I find myself wanting to reflect more about how this is affecting my faith, my vocation as a pastor, and my relationship with God and others.  It has been a whirlwind few days without too much time for such reflection.  I look forward to writing more about these issues once I have more time.  I hope to add pictures to this post soon, so please check back.

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Birkenau/Auschwitz II- Where the Will to Live is Everything

Watch tower at entrance to Birkenau

Watch tower at entrance to Birkenau

Roommate, Jill, and I at the end of the tracks

Roommate, Jill, and I at the end of the tracks

Picture exhibit- what could their lives have been like?

Picture exhibit- what could their lives have been like?

Remnant of gas chamber

Remnant of gas chamber


Eva telling her story at the cattle car and sorting platform

Eva telling her story at the cattle car and sorting platform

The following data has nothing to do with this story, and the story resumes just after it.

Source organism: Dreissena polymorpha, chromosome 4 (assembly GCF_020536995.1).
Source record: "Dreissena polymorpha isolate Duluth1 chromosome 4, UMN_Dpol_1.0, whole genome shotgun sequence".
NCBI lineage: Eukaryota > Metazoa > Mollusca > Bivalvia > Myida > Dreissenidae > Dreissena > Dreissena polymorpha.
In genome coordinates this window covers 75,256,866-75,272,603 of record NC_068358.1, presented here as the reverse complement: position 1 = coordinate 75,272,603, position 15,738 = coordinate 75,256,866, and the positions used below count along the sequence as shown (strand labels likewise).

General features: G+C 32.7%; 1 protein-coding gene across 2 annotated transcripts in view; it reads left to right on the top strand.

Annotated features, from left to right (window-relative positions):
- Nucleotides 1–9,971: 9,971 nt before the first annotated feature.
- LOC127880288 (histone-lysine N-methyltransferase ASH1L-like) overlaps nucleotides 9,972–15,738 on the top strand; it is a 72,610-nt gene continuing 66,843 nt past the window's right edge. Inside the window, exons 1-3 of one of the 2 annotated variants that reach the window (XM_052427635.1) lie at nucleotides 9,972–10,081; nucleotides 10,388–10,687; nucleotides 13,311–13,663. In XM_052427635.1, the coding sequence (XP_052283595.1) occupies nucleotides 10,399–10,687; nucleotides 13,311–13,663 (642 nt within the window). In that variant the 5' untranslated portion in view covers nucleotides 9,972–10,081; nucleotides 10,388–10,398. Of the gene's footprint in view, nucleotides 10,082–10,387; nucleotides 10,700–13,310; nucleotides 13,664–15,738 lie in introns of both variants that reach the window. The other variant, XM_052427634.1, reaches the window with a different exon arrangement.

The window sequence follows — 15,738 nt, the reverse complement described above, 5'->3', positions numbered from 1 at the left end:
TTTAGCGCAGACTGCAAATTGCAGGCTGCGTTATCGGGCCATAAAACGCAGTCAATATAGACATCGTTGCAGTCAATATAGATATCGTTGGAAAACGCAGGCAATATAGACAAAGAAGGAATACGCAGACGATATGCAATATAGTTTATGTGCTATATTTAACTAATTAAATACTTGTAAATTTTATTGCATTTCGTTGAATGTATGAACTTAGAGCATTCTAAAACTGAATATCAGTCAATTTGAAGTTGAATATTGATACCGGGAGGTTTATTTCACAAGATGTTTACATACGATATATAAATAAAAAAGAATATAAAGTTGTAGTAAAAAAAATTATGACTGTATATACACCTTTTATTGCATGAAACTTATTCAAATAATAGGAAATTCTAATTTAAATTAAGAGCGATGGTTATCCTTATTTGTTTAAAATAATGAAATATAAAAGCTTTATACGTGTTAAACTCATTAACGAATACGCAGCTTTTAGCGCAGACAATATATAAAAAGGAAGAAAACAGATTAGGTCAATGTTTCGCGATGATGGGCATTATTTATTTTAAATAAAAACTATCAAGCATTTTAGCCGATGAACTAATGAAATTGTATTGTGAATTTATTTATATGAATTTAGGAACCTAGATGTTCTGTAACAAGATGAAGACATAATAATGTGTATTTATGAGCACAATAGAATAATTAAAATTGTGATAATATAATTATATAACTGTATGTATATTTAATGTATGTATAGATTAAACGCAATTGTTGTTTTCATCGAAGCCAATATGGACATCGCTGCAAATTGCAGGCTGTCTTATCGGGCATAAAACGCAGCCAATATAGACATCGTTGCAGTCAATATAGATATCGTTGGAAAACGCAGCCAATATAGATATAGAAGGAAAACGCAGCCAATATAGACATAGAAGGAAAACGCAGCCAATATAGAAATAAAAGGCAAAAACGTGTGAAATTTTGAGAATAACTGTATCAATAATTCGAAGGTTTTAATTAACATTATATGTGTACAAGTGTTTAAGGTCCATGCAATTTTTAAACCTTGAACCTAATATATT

Needless to say, it has been an overwhelming day as we toured Auschwitz II/Birkenau.  It seemed appropriate that we were walking in the rain most of the day since Birkenau is one of the most depressing places you will ever see.  We arrived and all received headsets so we could hear Eva from wherever she was as she told her story, but most of us stuck close enough to be near her as she shared her experience.  We walked into the camp from the main entrance, through the gates, which we were told were closed, never to be opened again once prisoners were inside.  We immediately looked around and saw the remains of hundreds of barracks, some were still in tact, many were not and only the foundations and chimneys remained.  We followed the 3 train tracks to a cattle car where Eva stood and told her story of getting out of the cattle car with her mother and twin sister and was separated from her father and other sister, never to be seen again.  It was an emotional scene as she shared that she never got to say goodbye to her mother.  She described the screaming and the tears on the scene, and the smell of smoke and decay as soon as they got off the cattle car.  After telling the Nazis that they were twins, they were taken to the barracks to be stripped, heads shaved, disinfected, and received their tattoos.